Implementation of the 2003 Accreditation Council for Graduate Medical Education (ACGME) resident duty-hour regulations and access to publicly reported patient satisfaction measures have challenged administrators and clinicians to balance resident’s educational experience, patient care quality, and patients’ satisfaction and perceptions. A pre-post retrospective study design investigated association between implementation of ACGME regulations and patient satisfaction/perceptions using multinomial logistic regressions. The sample consisted of all surgical inpatients (July 2001 – June 2005), who responded to surveys at an academic medical center. Patients gave lower ratings for physician interactions (patient-physician interaction time, clinical updates, and courtesy) following the implementation of post-duty hour regulations. While the odds of patients rating “below good” post-implementation for physician survey questions (i.e., related to time spent, kept informed, and friendliness/ courtesy) were higher (i.e., 1.25 to 1.3) as compared to odds of rating “very good”, the overall rating of quality care improved post-implementation. This difference could be due to increased interaction of patients with other hospital personnel. To improve patient satisfactions and in turn their perceptions, initiatives such as workload balancing, hand-off protocols, patient communication, and interactive training for care providers are recommended. Finally, residency programs and institutions need to develop strategies for implementation of current and future ACGME duty hour regulations so as to balance patient safety, patient perceptions, and resident well-being.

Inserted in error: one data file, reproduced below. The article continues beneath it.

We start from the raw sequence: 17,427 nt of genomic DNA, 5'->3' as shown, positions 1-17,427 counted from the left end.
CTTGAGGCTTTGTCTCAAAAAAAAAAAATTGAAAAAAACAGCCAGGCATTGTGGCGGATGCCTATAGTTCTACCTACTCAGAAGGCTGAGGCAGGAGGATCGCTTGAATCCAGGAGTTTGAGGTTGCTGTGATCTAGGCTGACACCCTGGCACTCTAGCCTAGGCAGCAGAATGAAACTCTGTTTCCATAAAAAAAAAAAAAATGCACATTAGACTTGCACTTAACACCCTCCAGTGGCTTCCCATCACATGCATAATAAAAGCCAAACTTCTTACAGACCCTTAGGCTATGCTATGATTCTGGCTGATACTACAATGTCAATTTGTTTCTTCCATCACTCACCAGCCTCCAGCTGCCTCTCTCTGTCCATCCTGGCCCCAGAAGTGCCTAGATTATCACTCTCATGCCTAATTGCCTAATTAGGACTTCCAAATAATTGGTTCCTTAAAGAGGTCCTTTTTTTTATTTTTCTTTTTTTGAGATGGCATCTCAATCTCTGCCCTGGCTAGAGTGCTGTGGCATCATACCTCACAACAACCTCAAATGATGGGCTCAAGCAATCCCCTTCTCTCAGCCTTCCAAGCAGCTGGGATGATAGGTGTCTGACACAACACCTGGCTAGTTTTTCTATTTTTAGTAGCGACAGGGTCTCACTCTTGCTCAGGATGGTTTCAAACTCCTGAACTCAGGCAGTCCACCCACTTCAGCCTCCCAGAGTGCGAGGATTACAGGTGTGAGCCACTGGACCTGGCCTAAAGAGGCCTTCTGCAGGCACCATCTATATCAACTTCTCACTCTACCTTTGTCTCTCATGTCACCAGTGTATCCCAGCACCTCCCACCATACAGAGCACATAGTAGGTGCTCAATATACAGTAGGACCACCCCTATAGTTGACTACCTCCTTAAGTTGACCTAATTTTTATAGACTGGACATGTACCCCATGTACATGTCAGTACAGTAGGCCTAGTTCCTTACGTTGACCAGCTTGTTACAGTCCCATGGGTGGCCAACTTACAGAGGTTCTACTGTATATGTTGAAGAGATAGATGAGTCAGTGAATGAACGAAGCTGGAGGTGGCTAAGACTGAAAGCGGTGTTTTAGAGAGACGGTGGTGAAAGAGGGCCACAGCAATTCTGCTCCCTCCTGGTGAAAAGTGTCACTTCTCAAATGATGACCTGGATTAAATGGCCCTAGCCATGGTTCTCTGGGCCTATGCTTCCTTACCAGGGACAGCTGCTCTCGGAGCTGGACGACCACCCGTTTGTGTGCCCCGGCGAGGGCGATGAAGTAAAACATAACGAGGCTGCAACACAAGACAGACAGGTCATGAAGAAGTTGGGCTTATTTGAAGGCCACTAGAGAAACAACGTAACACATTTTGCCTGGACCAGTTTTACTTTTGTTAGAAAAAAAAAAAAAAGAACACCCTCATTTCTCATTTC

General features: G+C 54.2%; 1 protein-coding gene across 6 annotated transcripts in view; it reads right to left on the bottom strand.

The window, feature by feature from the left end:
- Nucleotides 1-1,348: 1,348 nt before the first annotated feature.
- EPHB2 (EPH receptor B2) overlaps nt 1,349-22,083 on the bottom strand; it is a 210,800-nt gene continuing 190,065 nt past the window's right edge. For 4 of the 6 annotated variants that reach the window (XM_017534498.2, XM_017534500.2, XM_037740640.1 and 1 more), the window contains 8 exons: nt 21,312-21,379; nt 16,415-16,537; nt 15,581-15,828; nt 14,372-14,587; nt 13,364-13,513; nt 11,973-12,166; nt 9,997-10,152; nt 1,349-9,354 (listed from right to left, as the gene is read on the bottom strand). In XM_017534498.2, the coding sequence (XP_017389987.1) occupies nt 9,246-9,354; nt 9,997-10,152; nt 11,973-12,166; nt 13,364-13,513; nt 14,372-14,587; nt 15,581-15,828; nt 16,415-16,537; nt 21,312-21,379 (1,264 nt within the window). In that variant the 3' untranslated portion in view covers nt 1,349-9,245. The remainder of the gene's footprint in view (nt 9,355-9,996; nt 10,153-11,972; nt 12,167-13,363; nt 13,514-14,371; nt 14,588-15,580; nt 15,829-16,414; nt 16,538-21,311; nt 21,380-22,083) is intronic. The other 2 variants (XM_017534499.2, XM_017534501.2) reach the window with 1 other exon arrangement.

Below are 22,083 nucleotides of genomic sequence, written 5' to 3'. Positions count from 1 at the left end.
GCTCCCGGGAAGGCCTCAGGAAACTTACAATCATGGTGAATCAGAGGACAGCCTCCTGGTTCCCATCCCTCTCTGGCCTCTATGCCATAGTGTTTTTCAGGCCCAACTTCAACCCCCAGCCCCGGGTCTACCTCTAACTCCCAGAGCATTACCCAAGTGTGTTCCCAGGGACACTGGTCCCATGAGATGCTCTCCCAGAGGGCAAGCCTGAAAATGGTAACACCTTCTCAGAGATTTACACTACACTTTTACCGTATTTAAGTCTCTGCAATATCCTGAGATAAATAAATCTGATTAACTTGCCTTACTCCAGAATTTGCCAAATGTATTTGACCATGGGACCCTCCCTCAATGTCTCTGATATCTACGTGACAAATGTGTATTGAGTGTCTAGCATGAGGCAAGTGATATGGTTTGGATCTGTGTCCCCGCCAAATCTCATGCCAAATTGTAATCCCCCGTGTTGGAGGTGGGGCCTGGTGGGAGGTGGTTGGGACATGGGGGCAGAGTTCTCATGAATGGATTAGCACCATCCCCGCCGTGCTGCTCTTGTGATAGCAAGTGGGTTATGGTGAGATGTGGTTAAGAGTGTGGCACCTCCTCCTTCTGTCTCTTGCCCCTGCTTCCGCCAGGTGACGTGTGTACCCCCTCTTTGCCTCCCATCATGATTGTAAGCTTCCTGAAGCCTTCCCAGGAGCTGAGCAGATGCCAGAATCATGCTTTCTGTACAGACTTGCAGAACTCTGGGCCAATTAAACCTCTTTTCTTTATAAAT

Shah, Shital PhD; Krause, Mary Katherine MS, FACHE; Fullam, Francis MA; Vanderberg-Dent, Susan MD; and Solber, Amie E. MS
"The impact of the resident duty hour regulations on surgical patients’ perceptions of care,"
Patient Experience Journal: Vol. 1
, Article 12.